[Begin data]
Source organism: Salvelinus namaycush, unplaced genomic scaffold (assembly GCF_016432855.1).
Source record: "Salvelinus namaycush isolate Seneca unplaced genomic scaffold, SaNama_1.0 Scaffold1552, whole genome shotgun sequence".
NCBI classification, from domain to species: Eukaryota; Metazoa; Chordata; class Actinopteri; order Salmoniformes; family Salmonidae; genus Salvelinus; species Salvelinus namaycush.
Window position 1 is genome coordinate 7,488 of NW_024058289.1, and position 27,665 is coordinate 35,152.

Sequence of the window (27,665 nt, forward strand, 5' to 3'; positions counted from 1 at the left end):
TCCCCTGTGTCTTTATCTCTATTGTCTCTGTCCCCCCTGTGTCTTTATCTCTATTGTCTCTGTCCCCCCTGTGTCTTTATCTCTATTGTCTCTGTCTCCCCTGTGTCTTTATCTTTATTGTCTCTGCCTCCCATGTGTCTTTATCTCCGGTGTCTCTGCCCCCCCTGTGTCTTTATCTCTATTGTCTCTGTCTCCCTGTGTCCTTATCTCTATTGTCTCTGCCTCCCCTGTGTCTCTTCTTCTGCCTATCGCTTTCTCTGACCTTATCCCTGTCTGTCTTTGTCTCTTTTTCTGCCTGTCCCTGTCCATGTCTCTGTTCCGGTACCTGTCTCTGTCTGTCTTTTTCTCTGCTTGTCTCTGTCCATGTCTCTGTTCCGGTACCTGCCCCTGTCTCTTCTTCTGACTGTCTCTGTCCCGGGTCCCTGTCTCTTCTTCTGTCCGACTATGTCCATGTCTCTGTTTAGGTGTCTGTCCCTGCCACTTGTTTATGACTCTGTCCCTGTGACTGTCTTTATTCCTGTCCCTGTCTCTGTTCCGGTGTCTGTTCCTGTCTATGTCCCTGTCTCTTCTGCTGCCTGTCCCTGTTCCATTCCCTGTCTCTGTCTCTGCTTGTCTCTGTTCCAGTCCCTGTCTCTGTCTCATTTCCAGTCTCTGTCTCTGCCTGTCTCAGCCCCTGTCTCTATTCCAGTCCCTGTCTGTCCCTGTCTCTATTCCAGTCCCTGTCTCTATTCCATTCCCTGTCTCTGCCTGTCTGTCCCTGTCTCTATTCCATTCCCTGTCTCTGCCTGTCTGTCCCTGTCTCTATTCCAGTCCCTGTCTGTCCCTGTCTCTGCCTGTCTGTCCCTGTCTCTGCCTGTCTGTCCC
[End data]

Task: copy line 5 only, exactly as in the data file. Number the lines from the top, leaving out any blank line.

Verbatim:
Sequence of the window (27,665 nt, forward strand, 5' to 3'; positions counted from 1 at the left end):